openstack server stop 0cab85e2-4c11-4e6c-a837-e70f8289fd5d

There are two ways to check whether it is turned off. One is to execute the openstack server list command again and see the Status. If the server is stopped, the status should be SHUTOFF.

../_images/instance_shut_off.png

The other way is to show the server and print only its state:

openstack server show 0cab85e2-4c11-4e6c-a837-e70f8289fd5d | grep power_state

With this command, the status is Shutdown instead of SHUTOFF but the meaning is the same.

../_images/instance_shutoff_twice.png

Create image for the migration

The instance is stopped and you are now going to create its image in the cloud. The instance now has the ID of 0cab85e2-4c11-4e6c-a837-e70f8289fd5d but once it is migrated, it will have another ID. In order to track it on the new server, you will use the --name parameter to create a name for the instance. That name here is, simply: Migration image.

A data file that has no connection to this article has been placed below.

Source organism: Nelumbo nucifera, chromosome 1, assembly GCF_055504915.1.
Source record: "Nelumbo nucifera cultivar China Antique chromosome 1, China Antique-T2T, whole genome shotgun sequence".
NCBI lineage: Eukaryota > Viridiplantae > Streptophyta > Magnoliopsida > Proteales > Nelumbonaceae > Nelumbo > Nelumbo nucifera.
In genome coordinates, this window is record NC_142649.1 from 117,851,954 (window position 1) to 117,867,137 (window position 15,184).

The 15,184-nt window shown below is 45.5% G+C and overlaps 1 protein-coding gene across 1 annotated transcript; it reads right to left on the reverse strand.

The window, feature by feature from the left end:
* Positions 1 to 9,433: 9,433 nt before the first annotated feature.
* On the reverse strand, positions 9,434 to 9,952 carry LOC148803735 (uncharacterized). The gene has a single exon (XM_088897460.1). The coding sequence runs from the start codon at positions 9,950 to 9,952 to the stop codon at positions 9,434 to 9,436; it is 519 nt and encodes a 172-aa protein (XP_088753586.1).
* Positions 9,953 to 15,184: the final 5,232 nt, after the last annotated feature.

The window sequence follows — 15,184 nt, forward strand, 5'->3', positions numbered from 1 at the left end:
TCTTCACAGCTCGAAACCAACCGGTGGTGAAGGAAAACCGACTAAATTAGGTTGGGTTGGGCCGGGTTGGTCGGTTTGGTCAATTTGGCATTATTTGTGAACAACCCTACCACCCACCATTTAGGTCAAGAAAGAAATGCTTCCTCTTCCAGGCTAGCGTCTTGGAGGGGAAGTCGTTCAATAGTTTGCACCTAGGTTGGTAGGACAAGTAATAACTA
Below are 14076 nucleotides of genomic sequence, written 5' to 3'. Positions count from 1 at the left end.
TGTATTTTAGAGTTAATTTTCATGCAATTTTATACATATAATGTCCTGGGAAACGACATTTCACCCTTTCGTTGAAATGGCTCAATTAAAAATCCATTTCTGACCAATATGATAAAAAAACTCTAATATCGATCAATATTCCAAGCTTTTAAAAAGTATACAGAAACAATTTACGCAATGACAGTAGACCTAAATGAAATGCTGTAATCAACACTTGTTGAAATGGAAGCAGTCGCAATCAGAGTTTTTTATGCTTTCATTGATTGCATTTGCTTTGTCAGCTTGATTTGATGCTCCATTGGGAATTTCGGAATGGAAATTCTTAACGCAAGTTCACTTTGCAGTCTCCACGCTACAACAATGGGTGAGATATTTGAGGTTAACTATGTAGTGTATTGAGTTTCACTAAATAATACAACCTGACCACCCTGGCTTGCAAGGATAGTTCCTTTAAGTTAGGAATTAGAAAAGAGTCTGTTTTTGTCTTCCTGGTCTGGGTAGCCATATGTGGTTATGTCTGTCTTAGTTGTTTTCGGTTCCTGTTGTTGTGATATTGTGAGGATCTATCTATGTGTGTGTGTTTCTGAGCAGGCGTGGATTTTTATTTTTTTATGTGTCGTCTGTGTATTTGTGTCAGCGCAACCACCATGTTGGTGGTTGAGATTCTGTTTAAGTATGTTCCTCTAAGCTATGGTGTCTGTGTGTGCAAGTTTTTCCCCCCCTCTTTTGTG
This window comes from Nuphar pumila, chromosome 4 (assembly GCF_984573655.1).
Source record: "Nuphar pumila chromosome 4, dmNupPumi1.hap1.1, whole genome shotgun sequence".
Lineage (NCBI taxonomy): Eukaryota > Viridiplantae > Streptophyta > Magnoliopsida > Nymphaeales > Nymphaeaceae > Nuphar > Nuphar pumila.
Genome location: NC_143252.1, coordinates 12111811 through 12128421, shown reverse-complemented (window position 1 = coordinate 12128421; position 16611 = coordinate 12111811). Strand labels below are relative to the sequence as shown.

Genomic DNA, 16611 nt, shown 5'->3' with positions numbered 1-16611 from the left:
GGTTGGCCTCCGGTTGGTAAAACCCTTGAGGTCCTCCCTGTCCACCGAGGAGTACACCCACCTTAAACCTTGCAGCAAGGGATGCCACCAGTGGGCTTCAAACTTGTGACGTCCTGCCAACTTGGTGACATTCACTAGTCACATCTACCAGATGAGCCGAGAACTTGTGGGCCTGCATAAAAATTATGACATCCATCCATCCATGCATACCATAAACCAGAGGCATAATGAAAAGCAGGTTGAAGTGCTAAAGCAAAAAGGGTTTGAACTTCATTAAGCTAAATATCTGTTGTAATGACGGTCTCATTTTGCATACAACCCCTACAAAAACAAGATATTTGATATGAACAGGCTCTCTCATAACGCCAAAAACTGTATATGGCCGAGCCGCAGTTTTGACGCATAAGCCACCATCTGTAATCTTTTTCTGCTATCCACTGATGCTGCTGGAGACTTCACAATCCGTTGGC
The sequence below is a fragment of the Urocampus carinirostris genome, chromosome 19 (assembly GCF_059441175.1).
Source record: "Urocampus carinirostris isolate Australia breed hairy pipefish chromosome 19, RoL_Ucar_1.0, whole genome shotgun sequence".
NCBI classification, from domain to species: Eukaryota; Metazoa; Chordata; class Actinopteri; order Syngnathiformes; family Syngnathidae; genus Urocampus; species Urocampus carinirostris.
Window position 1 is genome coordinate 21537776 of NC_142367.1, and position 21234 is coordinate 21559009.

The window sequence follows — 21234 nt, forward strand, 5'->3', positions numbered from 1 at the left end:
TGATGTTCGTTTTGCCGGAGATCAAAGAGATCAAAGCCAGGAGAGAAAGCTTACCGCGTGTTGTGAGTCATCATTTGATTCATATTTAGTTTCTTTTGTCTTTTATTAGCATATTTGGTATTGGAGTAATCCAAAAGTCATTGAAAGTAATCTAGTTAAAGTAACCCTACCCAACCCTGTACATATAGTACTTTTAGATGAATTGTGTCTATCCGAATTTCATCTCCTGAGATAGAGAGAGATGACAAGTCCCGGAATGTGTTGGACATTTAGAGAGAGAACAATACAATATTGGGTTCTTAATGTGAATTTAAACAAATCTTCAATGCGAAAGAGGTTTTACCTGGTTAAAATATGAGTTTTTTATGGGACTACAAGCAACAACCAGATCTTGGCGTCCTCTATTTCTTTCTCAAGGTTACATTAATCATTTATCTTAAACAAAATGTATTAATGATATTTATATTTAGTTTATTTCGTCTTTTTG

The command to create a named image is

openstack server image create --name "Migration image" 0cab85e2-4c11-4e6c-a837-e70f8289fd5d

Another way is command shelve. It creates a

  • proper image and

  • changes instance status to Shelved Offloaded.

openstack server shelve 0cab85e2-4c11-4e6c-a837-e70f8289fd5d

Regardless of which option is used, you need to check whether the new image was created properly.

openstack image list --private

Here is the result in this particular case:

../_images/image_created_for_migration.png

The image has the ID of 1fedb775-deef-4bfd-9ec2-ee67f65a461b so that is what you are going to use in the forthcoming commands.

The size cannot be 0 bytes and should have a similar size as the instance itself. Here is how to check the size:

openstack image show 1fedb775-deef-4bfd-9ec2-ee67f65a461b | grep min_disk

This is the result:

../_images/min_disk_instance_migration.png

Download newly created image to local disk. Its name will be image.raw and you may wait from a couple if minutes up to a couple of hours for it to download, depending on the speed of your Internet connection.